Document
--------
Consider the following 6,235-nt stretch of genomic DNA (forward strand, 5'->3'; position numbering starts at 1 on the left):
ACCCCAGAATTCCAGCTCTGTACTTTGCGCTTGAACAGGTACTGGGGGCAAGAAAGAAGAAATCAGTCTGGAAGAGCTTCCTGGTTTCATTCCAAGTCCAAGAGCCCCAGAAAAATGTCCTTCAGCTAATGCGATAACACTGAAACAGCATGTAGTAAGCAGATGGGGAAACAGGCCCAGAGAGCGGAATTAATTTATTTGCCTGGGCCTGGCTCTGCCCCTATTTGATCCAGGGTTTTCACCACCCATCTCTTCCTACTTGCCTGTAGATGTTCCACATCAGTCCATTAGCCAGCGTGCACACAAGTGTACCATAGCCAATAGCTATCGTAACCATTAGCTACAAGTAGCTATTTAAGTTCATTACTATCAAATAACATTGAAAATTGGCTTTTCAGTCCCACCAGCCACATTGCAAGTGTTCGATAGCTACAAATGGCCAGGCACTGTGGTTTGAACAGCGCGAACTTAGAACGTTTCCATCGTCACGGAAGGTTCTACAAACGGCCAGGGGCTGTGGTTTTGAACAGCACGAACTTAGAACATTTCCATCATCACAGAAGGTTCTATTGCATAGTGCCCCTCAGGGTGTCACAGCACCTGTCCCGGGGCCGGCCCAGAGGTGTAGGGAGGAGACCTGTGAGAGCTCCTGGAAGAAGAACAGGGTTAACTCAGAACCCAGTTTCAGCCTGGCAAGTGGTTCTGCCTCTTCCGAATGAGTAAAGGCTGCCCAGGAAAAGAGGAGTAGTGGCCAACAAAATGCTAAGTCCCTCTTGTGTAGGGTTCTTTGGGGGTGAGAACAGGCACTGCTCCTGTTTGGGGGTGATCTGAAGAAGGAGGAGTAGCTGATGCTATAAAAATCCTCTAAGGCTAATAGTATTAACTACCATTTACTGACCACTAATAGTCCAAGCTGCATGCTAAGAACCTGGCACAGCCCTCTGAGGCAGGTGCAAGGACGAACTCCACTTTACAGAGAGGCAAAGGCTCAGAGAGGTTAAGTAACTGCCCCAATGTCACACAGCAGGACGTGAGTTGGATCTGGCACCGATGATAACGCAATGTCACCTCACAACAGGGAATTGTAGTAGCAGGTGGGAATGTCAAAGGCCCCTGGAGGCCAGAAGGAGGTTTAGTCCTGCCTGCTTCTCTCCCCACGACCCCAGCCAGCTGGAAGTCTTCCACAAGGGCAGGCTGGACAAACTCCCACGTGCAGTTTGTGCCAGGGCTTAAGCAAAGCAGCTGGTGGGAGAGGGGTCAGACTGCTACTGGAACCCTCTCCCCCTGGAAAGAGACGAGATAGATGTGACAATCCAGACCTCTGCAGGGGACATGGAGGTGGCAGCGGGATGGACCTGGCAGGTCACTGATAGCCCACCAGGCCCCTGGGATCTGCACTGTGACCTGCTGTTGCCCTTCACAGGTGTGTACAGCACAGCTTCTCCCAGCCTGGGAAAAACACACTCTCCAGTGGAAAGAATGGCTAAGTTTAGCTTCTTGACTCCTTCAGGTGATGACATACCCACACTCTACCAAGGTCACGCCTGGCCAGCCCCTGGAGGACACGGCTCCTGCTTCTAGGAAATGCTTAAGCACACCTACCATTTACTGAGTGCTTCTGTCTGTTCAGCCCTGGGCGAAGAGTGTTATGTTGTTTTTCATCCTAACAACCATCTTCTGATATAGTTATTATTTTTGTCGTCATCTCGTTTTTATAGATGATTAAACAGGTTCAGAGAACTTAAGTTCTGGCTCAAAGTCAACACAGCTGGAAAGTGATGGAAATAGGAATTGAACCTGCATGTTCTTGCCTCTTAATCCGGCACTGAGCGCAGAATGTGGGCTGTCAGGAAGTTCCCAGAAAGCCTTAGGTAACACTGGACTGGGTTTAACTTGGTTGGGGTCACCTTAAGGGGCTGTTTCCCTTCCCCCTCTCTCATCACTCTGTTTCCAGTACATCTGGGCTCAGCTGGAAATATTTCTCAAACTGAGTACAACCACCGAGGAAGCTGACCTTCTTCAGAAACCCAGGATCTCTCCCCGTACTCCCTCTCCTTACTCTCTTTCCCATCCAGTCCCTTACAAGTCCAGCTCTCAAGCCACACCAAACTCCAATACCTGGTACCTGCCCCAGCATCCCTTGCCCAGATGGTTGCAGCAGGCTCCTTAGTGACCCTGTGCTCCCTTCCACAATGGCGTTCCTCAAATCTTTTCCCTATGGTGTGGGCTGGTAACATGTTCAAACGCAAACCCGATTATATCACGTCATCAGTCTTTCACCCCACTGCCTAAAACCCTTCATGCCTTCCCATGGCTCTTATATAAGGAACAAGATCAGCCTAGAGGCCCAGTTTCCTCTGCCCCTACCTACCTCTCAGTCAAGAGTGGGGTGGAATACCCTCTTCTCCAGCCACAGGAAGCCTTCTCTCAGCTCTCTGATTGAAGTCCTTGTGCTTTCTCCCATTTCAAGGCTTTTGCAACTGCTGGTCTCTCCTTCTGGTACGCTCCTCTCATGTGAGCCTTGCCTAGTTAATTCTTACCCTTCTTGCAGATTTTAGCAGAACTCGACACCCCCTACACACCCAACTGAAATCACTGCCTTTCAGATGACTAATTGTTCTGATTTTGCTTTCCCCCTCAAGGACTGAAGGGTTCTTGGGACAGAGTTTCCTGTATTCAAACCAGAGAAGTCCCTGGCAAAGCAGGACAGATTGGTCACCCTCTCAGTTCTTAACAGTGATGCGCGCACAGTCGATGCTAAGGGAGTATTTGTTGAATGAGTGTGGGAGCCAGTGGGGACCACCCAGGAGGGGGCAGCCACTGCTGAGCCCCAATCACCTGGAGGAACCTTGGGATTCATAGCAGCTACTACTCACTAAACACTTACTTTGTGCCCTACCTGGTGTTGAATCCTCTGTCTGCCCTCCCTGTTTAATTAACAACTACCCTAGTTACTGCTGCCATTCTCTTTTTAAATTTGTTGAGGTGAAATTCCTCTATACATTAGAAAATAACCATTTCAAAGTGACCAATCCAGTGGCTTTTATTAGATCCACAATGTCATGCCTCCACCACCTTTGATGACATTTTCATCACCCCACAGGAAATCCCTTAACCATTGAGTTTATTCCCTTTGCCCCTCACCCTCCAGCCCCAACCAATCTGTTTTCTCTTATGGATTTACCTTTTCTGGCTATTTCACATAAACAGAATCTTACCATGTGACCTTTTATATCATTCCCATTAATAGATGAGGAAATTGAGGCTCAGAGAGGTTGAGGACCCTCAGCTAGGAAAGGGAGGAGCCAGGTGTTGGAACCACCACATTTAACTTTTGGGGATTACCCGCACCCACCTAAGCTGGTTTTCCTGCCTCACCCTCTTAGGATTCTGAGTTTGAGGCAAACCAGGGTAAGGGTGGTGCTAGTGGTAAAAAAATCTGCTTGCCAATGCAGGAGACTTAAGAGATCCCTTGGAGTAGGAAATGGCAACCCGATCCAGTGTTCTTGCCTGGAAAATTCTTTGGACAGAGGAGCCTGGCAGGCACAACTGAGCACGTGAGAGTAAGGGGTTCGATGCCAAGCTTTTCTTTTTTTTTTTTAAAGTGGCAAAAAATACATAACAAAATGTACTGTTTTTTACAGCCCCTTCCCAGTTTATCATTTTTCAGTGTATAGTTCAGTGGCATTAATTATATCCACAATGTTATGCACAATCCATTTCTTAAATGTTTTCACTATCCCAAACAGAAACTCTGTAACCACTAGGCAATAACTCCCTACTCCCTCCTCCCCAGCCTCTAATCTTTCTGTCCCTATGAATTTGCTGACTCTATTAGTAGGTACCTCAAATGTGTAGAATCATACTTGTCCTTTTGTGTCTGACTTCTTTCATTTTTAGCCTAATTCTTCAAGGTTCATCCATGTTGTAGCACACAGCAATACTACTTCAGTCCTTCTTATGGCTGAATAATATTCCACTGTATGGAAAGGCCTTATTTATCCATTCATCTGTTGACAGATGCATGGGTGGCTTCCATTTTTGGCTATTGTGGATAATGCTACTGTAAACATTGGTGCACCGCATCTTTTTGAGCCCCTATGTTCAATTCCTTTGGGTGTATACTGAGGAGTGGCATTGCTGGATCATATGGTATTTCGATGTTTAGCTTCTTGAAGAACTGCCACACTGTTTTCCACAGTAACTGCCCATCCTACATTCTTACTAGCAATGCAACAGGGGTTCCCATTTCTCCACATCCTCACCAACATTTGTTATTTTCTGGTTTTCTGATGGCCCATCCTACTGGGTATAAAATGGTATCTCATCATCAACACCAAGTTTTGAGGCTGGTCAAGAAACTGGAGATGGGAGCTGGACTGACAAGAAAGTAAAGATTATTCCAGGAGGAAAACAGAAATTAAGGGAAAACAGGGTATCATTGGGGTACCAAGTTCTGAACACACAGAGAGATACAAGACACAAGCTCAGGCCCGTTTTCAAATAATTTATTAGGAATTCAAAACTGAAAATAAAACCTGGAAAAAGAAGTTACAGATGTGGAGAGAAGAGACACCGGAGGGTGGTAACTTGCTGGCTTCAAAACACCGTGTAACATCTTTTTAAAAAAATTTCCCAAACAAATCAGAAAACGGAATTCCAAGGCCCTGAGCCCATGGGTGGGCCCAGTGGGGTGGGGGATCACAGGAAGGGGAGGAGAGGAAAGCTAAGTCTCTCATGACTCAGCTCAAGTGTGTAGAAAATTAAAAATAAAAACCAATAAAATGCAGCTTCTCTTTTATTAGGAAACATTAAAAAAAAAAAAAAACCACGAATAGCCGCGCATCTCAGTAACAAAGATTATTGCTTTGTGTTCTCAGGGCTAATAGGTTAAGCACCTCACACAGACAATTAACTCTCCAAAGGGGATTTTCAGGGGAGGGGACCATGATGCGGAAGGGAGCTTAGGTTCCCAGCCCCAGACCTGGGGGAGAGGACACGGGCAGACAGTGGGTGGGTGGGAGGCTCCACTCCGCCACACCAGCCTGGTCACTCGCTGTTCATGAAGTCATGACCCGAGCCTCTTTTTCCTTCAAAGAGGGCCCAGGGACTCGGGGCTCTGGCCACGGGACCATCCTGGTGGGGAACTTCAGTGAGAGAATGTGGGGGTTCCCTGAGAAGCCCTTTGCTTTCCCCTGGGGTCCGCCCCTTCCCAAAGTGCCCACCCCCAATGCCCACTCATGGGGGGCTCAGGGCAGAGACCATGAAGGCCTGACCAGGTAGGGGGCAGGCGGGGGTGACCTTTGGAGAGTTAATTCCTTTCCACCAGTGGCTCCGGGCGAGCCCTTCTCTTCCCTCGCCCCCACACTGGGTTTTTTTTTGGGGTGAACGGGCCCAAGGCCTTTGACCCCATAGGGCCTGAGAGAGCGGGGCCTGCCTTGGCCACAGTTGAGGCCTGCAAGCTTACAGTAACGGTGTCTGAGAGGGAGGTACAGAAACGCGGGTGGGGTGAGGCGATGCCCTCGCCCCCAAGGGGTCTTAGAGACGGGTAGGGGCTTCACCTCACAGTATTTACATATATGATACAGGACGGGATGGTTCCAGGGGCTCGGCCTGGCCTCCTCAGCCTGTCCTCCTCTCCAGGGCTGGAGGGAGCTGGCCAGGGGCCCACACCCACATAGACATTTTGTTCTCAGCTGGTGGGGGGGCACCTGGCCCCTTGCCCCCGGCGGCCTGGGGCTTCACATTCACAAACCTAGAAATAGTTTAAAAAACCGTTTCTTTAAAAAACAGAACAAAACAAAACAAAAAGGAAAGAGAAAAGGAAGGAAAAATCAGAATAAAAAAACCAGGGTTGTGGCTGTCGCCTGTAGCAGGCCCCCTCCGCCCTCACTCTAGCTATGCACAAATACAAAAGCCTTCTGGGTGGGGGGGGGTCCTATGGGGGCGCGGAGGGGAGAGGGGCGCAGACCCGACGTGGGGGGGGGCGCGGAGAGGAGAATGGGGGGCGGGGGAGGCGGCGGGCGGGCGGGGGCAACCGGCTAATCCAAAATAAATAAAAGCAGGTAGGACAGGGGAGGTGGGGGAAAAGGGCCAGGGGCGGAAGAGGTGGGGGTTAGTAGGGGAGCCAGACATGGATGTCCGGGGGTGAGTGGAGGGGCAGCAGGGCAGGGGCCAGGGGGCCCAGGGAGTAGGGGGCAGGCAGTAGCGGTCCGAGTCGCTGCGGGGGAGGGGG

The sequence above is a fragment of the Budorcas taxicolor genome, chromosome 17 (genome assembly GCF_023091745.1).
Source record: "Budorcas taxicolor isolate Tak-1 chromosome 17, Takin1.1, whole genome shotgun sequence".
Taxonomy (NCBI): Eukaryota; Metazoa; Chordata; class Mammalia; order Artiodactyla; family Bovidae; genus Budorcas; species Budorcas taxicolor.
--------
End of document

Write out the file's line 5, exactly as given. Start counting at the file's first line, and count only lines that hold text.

Taxonomy (NCBI): Eukaryota; Metazoa; Chordata; class Mammalia; order Artiodactyla; family Bovidae; genus Budorcas; species Budorcas taxicolor.